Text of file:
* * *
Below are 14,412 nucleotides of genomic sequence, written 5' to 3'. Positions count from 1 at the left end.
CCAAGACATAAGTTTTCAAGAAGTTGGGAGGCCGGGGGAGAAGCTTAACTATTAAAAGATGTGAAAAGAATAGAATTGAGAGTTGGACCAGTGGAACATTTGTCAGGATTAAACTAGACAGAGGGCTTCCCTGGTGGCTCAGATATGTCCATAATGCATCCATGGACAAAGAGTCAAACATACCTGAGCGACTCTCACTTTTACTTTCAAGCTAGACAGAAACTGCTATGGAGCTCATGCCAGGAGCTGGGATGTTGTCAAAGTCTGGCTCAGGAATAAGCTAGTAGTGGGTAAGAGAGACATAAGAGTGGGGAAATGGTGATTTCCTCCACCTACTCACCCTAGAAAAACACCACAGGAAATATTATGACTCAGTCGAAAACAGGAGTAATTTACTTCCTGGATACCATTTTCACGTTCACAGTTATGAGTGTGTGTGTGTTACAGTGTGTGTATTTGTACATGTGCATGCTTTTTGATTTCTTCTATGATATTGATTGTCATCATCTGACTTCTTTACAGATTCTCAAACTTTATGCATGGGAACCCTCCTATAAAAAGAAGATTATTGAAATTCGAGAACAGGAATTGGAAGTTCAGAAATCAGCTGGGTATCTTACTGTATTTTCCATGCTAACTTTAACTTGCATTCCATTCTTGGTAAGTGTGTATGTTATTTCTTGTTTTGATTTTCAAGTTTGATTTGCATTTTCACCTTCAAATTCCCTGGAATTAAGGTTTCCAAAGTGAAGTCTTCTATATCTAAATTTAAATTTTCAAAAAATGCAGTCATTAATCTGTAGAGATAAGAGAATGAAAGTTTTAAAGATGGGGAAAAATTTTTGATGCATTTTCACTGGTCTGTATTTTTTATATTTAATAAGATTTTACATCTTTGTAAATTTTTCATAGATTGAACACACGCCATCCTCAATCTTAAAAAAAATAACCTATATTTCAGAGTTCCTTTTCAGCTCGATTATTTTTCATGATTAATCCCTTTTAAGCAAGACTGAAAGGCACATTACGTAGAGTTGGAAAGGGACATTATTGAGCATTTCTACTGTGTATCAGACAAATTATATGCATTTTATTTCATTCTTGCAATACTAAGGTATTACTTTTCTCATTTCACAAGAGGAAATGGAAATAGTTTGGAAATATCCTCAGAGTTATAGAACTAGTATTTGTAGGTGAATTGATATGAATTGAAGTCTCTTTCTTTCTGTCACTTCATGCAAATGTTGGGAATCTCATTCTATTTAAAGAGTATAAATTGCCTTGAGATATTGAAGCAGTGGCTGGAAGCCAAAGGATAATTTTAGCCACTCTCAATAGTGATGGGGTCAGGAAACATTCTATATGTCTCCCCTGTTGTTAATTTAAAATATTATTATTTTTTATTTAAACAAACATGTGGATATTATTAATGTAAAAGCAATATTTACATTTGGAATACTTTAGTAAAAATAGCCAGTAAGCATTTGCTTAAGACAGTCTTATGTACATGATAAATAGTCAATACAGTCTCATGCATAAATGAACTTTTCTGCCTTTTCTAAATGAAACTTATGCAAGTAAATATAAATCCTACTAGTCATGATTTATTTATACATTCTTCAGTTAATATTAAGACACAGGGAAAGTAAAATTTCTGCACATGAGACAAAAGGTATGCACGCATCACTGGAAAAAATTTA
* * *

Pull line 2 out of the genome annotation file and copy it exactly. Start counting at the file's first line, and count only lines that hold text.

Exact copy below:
CCAAGACATAAGTTTTCAAGAAGTTGGGAGGCCGGGGGAGAAGCTTAACTATTAAAAGATGTGAAAAGAATAGAATTGAGAGTTGGACCAGTGGAACATTTGTCAGGATTAAACTAGACAGAGGGCTTCCCTGGTGGCTCAGATATGTCCATAATGCATCCATGGACAAAGAGTCAAACATACCTGAGCGACTCTCACTTTTACTTTCAAGCTAGACAGAAACTGCTATGGAGCTCATGCCAGGAGCTGGGATGTTGTCAAAGTCTGGCTCAGGAATAAGCTAGTAGTGGGTAAGAGAGACATAAGAGTGGGGAAATGGTGATTTCCTCCACCTACTCACCCTAGAAAAACACCACAGGAAATATTATGACTCAGTCGAAAACAGGAGTAATTTACTTCCTGGATACCATTTTCACGTTCACAGTTATGAGTGTGTGTGTGTTACAGTGTGTGTATTTGTACATGTGCATGCTTTTTGATTTCTTCTATGATATTGATTGTCATCATCTGACTTCTTTACAGATTCTCAAACTTTATGCATGGGAACCCTCCTATAAAAAGAAGATTATTGAAATTCGAGAACAGGAATTGGAAGTTCAGAAATCAGCTGGGTATCTTACTGTATTTTCCATGCTAACTTTAACTTGCATTCCATTCTTGGTAAGTGTGTATGTTATTTCTTGTTTTGATTTTCAAGTTTGATTTGCATTTTCACCTTCAAATTCCCTGGAATTAAGGTTTCCAAAGTGAAGTCTTCTATATCTAAATTTAAATTTTCAAAAAATGCAGTCATTAATCTGTAGAGATAAGAGAATGAAAGTTTTAAAGATGGGGAAAAATTTTTGATGCATTTTCACTGGTCTGTATTTTTTATATTTAATAAGATTTTACATCTTTGTAAATTTTTCATAGATTGAACACACGCCATCCTCAATCTTAAAAAAAATAACCTATATTTCAGAGTTCCTTTTCAGCTCGATTATTTTTCATGATTAATCCCTTTTAAGCAAGACTGAAAGGCACATTACGTAGAGTTGGAAAGGGACATTATTGAGCATTTCTACTGTGTATCAGACAAATTATATGCATTTTATTTCATTCTTGCAATACTAAGGTATTACTTTTCTCATTTCACAAGAGGAAATGGAAATAGTTTGGAAATATCCTCAGAGTTATAGAACTAGTATTTGTAGGTGAATTGATATGAATTGAAGTCTCTTTCTTTCTGTCACTTCATGCAAATGTTGGGAATCTCATTCTATTTAAAGAGTATAAATTGCCTTGAGATATTGAAGCAGTGGCTGGAAGCCAAAGGATAATTTTAGCCACTCTCAATAGTGATGGGGTCAGGAAACATTCTATATGTCTCCCCTGTTGTTAATTTAAAATATTATTATTTTTTATTTAAACAAACATGTGGATATTATTAATGTAAAAGCAATATTTACATTTGGAATACTTTAGTAAAAATAGCCAGTAAGCATTTGCTTAAGACAGTCTTATGTACATGATAAATAGTCAATACAGTCTCATGCATAAATGAACTTTTCTGCCTTTTCTAAATGAAACTTATGCAAGTAAATATAAATCCTACTAGTCATGATTTATTTATACATTCTTCAGTTAATATTAAGACACAGGGAAAGTAAAATTTCTGCACATGAGACAAAAGGTATGCACGCATCACTGGAAAAAATTTA